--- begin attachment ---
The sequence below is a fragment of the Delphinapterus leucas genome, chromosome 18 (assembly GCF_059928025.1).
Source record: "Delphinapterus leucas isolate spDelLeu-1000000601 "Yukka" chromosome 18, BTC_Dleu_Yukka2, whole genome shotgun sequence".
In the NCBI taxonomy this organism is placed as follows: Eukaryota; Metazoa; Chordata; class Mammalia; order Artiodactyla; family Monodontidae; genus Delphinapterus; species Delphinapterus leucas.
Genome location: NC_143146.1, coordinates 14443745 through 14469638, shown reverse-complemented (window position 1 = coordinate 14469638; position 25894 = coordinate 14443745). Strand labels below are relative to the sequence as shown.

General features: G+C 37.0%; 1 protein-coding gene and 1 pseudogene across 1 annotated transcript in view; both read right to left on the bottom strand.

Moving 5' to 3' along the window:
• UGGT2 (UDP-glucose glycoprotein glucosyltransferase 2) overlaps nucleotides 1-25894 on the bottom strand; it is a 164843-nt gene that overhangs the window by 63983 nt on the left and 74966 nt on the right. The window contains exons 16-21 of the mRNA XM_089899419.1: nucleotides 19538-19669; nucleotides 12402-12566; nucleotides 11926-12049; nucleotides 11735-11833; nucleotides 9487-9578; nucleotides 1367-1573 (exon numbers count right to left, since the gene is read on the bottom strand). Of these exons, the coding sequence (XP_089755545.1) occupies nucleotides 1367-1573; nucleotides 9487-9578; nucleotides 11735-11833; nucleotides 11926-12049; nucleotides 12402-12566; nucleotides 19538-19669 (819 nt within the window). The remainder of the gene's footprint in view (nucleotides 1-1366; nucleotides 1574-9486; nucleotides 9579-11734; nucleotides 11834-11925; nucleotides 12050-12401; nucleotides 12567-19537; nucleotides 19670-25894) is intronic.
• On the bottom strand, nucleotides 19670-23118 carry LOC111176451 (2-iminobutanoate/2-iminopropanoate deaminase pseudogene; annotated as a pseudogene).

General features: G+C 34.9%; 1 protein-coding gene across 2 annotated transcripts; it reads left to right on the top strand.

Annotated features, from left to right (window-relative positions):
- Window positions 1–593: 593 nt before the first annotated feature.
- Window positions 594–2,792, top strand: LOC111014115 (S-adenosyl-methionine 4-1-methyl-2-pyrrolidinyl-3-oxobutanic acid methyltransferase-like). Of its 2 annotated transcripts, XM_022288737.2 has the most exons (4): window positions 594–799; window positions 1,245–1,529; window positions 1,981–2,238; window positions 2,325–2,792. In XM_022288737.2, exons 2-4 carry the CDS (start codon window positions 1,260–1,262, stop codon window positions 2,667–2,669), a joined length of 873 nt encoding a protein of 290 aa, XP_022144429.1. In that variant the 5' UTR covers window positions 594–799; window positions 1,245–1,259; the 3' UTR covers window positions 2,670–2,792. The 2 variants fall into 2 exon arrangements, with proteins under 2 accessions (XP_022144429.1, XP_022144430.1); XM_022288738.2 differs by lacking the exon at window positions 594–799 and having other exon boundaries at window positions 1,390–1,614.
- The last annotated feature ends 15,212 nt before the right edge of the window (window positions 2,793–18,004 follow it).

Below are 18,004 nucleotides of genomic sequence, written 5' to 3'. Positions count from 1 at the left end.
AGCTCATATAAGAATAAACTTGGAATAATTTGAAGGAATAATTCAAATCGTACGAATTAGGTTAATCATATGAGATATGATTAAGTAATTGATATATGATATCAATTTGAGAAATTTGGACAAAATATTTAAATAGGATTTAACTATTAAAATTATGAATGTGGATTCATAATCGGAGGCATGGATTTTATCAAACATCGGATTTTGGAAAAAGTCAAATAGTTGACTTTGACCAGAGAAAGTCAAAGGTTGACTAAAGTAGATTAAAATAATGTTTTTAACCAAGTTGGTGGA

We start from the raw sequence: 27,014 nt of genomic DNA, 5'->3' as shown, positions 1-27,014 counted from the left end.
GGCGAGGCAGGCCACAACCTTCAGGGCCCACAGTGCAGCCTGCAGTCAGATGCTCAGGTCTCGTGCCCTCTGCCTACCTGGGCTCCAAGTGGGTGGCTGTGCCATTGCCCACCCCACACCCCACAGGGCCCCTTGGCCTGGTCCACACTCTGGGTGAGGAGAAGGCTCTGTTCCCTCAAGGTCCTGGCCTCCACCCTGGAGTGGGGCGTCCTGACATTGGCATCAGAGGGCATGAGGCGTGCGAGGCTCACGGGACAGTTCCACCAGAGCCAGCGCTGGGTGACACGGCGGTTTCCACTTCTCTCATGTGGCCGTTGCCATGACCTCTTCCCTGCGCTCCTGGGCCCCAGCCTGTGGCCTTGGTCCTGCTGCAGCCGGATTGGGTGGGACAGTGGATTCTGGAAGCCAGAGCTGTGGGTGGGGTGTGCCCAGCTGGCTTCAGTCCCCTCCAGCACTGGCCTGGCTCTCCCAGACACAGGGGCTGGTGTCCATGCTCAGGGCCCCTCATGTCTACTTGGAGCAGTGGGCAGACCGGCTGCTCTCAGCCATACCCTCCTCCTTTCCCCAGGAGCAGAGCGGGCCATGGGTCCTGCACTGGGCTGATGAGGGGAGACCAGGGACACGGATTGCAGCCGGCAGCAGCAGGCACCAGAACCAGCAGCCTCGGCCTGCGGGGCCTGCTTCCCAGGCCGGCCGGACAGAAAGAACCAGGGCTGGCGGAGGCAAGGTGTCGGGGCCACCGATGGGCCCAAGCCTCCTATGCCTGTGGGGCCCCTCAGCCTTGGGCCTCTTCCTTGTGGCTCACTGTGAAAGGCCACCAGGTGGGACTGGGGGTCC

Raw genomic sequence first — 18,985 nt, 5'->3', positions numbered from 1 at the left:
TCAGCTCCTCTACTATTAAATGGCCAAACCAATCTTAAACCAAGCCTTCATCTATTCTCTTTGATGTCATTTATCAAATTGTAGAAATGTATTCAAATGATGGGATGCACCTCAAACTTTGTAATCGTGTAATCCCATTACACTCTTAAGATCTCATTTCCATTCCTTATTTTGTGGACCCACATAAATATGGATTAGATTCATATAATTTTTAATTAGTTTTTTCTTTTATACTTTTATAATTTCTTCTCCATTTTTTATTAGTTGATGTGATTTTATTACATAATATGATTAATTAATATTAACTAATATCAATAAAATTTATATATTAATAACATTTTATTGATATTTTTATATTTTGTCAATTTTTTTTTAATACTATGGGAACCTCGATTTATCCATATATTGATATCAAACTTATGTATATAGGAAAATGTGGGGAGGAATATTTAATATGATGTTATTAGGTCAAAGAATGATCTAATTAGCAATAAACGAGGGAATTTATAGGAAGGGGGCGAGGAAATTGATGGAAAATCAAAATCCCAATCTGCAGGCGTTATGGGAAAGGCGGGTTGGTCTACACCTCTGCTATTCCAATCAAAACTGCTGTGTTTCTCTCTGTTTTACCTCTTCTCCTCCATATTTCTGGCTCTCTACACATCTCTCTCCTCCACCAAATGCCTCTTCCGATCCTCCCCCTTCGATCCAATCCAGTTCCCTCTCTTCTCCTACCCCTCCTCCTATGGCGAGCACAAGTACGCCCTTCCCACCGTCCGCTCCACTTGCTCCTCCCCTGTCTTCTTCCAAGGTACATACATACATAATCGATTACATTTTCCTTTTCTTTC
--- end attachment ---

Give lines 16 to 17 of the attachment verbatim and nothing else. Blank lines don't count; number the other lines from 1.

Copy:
We start from the raw sequence: 27,014 nt of genomic DNA, 5'->3' as shown, positions 1-27,014 counted from the left end.
GGCGAGGCAGGCCACAACCTTCAGGGCCCACAGTGCAGCCTGCAGTCAGATGCTCAGGTCTCGTGCCCTCTGCCTACCTGGGCTCCAAGTGGGTGGCTGTGCCATTGCCCACCCCACACCCCACAGGGCCCCTTGGCCTGGTCCACACTCTGGGTGAGGAGAAGGCTCTGTTCCCTCAAGGTCCTGGCCTCCACCCTGGAGTGGGGCGTCCTGACATTGGCATCAGAGGGCATGAGGCGTGCGAGGCTCACGGGACAGTTCCACCAGAGCCAGCGCTGGGTGACACGGCGGTTTCCACTTCTCTCATGTGGCCGTTGCCATGACCTCTTCCCTGCGCTCCTGGGCCCCAGCCTGTGGCCTTGGTCCTGCTGCAGCCGGATTGGGTGGGACAGTGGATTCTGGAAGCCAGAGCTGTGGGTGGGGTGTGCCCAGCTGGCTTCAGTCCCCTCCAGCACTGGCCTGGCTCTCCCAGACACAGGGGCTGGTGTCCATGCTCAGGGCCCCTCATGTCTACTTGGAGCAGTGGGCAGACCGGCTGCTCTCAGCCATACCCTCCTCCTTTCCCCAGGAGCAGAGCGGGCCATGGGTCCTGCACTGGGCTGATGAGGGGAGACCAGGGACACGGATTGCAGCCGGCAGCAGCAGGCACCAGAACCAGCAGCCTCGGCCTGCGGGGCCTGCTTCCCAGGCCGGCCGGACAGAAAGAACCAGGGCTGGCGGAGGCAAGGTGTCGGGGCCACCGATGGGCCCAAGCCTCCTATGCCTGTGGGGCCCCTCAGCCTTGGGCCTCTTCCTTGTGGCTCACTGTGAAAGGCCACCAGGTGGGACTGGGGGTCC